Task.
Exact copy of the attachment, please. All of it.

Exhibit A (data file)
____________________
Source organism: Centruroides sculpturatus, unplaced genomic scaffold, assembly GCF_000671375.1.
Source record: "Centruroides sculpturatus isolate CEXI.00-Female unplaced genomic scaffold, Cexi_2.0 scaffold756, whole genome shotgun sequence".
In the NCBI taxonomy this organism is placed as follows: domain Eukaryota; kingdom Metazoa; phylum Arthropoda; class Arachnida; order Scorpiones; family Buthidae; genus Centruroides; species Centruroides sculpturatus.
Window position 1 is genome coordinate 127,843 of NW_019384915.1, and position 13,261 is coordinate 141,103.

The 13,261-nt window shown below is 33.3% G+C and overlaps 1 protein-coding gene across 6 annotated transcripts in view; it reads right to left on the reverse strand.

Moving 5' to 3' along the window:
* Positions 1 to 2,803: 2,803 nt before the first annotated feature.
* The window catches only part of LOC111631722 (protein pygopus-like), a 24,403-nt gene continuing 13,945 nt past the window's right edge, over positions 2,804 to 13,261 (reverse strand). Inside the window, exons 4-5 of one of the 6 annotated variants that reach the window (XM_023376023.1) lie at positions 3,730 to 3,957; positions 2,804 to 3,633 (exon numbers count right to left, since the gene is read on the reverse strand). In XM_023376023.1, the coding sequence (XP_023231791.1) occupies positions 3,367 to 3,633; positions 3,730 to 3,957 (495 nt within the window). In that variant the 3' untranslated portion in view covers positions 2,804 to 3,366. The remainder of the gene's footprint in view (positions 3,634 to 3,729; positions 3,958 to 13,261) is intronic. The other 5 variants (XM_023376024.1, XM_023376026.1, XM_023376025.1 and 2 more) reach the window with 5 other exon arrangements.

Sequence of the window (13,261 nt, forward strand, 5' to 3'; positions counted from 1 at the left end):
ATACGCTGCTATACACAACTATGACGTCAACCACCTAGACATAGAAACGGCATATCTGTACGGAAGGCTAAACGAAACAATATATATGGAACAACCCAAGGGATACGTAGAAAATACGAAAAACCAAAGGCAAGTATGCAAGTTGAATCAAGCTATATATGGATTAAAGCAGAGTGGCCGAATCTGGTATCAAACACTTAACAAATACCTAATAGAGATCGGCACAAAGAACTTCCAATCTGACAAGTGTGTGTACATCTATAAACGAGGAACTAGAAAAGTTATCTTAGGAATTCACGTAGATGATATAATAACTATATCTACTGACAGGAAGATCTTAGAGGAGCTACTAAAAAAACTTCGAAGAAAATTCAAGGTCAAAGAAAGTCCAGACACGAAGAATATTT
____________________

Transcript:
Source organism: Centruroides sculpturatus, unplaced genomic scaffold, assembly GCF_000671375.1.
Source record: "Centruroides sculpturatus isolate CEXI.00-Female unplaced genomic scaffold, Cexi_2.0 scaffold756, whole genome shotgun sequence".
In the NCBI taxonomy this organism is placed as follows: domain Eukaryota; kingdom Metazoa; phylum Arthropoda; class Arachnida; order Scorpiones; family Buthidae; genus Centruroides; species Centruroides sculpturatus.
Window position 1 is genome coordinate 127,843 of NW_019384915.1, and position 13,261 is coordinate 141,103.

The 13,261-nt window shown below is 33.3% G+C and overlaps 1 protein-coding gene across 6 annotated transcripts in view; it reads right to left on the reverse strand.

Moving 5' to 3' along the window:
* Positions 1 to 2,803: 2,803 nt before the first annotated feature.
* The window catches only part of LOC111631722 (protein pygopus-like), a 24,403-nt gene continuing 13,945 nt past the window's right edge, over positions 2,804 to 13,261 (reverse strand). Inside the window, exons 4-5 of one of the 6 annotated variants that reach the window (XM_023376023.1) lie at positions 3,730 to 3,957; positions 2,804 to 3,633 (exon numbers count right to left, since the gene is read on the reverse strand). In XM_023376023.1, the coding sequence (XP_023231791.1) occupies positions 3,367 to 3,633; positions 3,730 to 3,957 (495 nt within the window). In that variant the 3' untranslated portion in view covers positions 2,804 to 3,366. The remainder of the gene's footprint in view (positions 3,634 to 3,729; positions 3,958 to 13,261) is intronic. The other 5 variants (XM_023376024.1, XM_023376026.1, XM_023376025.1 and 2 more) reach the window with 5 other exon arrangements.

Sequence of the window (13,261 nt, forward strand, 5' to 3'; positions counted from 1 at the left end):
ATACGCTGCTATACACAACTATGACGTCAACCACCTAGACATAGAAACGGCATATCTGTACGGAAGGCTAAACGAAACAATATATATGGAACAACCCAAGGGATACGTAGAAAATACGAAAAACCAAAGGCAAGTATGCAAGTTGAATCAAGCTATATATGGATTAAAGCAGAGTGGCCGAATCTGGTATCAAACACTTAACAAATACCTAATAGAGATCGGCACAAAGAACTTCCAATCTGACAAGTGTGTGTACATCTATAAACGAGGAACTAGAAAAGTTATCTTAGGAATTCACGTAGATGATATAATAACTATATCTACTGACAGGAAGATCTTAGAGGAGCTACTAAAAAAACTTCGAAGAAAATTCAAGGTCAAAGAAAGTCCAGACACGAAGAATATTT